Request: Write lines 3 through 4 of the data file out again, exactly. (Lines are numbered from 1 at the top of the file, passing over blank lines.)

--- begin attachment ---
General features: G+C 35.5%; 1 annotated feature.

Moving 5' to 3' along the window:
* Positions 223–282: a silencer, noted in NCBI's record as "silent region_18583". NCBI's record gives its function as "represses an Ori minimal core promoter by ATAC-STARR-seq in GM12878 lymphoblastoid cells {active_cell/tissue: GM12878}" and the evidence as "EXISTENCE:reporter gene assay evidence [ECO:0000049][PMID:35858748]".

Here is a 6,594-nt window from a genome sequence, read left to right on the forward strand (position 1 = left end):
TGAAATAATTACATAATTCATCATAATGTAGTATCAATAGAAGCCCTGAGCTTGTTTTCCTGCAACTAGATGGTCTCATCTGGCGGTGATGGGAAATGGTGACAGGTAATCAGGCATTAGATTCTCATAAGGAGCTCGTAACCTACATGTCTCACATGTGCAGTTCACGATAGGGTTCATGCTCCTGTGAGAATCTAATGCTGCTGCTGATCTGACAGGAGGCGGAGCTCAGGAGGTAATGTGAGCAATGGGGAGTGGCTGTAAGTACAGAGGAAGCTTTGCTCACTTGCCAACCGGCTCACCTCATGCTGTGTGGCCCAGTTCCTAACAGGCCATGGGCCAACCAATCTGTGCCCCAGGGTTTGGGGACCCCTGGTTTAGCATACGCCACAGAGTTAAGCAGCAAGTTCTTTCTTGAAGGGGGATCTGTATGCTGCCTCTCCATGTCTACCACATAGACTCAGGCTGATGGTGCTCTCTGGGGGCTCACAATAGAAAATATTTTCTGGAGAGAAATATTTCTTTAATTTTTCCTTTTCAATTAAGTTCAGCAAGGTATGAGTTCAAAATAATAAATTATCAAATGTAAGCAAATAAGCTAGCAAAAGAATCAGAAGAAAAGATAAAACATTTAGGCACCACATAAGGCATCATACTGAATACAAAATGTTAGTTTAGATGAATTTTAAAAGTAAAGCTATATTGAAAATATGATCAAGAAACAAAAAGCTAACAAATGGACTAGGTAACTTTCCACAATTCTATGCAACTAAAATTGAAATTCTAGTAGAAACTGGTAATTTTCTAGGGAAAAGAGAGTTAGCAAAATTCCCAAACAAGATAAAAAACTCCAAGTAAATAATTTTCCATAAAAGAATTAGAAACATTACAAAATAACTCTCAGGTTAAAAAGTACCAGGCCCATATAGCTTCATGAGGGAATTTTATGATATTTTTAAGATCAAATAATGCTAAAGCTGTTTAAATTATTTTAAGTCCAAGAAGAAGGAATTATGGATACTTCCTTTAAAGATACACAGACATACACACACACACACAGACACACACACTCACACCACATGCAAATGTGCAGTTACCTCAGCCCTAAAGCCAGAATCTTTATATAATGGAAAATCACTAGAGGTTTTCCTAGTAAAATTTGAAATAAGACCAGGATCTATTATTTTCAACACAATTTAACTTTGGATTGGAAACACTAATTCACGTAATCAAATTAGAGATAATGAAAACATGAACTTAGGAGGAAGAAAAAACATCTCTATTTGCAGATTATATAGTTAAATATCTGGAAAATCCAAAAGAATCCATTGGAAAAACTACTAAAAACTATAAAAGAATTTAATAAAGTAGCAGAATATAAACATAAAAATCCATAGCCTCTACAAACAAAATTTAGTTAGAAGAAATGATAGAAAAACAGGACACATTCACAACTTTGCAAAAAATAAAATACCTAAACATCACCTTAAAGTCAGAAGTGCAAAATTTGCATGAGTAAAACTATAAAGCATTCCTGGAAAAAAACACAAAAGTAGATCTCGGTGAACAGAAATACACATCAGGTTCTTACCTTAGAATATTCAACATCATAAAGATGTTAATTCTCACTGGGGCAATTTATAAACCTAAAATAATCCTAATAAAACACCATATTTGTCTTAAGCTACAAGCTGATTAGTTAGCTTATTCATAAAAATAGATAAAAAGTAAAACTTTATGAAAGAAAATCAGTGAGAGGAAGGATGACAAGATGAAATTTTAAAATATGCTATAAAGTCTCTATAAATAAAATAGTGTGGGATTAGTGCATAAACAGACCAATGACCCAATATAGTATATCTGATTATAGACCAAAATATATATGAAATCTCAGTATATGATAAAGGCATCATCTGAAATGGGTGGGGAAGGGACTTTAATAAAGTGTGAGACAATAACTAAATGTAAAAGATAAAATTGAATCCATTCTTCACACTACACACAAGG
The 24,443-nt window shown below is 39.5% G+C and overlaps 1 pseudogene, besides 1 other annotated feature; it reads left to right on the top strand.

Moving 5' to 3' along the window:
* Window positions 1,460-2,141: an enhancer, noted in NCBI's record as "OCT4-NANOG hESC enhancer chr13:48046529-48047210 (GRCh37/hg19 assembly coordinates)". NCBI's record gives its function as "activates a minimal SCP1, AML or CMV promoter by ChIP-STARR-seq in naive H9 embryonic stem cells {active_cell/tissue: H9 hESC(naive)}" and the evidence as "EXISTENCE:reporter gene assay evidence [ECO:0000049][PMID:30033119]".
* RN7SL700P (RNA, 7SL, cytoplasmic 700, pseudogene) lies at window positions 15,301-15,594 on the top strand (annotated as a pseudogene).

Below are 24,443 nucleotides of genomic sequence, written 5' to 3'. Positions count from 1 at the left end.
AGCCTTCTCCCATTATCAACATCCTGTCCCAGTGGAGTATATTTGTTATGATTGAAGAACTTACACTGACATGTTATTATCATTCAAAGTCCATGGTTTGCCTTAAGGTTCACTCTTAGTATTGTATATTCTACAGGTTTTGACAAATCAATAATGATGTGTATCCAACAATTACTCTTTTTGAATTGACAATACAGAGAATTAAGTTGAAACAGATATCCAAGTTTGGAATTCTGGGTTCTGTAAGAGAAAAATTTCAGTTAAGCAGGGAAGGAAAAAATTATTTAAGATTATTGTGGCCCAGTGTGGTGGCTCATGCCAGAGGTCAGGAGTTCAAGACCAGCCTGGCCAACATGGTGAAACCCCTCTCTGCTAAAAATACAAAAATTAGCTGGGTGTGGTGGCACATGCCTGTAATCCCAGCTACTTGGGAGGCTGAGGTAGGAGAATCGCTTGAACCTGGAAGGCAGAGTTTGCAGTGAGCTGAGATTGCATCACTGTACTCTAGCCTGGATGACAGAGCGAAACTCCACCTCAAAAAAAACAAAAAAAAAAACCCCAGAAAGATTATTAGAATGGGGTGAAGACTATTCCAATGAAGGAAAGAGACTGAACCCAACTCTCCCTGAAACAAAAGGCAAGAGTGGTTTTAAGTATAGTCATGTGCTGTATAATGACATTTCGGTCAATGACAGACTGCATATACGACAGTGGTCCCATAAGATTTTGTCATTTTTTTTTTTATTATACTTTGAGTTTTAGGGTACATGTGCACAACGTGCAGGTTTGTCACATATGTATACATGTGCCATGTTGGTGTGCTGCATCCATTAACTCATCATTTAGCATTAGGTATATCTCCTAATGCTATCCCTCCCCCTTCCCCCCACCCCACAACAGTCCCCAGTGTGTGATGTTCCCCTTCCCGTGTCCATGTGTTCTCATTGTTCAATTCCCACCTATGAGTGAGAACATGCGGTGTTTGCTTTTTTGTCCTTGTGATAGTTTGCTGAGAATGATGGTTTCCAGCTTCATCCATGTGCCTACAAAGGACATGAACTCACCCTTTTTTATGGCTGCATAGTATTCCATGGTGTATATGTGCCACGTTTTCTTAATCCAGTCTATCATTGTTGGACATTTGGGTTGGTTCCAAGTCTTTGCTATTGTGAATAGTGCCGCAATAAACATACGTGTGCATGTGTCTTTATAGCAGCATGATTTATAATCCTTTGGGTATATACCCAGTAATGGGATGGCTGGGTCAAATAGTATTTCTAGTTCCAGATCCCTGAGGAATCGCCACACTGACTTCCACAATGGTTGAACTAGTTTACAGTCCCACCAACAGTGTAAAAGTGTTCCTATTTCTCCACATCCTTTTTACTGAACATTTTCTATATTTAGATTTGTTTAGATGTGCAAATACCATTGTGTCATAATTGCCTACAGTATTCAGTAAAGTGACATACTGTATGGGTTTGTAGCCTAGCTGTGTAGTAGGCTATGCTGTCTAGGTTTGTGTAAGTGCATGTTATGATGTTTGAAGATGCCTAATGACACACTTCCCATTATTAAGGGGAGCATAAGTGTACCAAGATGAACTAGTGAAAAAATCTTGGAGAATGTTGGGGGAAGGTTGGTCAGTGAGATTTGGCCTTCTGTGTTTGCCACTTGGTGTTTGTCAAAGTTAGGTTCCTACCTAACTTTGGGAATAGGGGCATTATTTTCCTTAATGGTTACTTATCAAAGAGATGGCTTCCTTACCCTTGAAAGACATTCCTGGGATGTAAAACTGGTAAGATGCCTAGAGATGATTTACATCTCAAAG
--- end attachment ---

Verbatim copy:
* Positions 223–282: a silencer, noted in NCBI's record as "silent region_18583". NCBI's record gives its function as "represses an Ori minimal core promoter by ATAC-STARR-seq in GM12878 lymphoblastoid cells {active_cell/tissue: GM12878}" and the evidence as "EXISTENCE:reporter gene assay evidence [ECO:0000049][PMID:35858748]".

Here is a 6,594-nt window from a genome sequence, read left to right on the forward strand (position 1 = left end):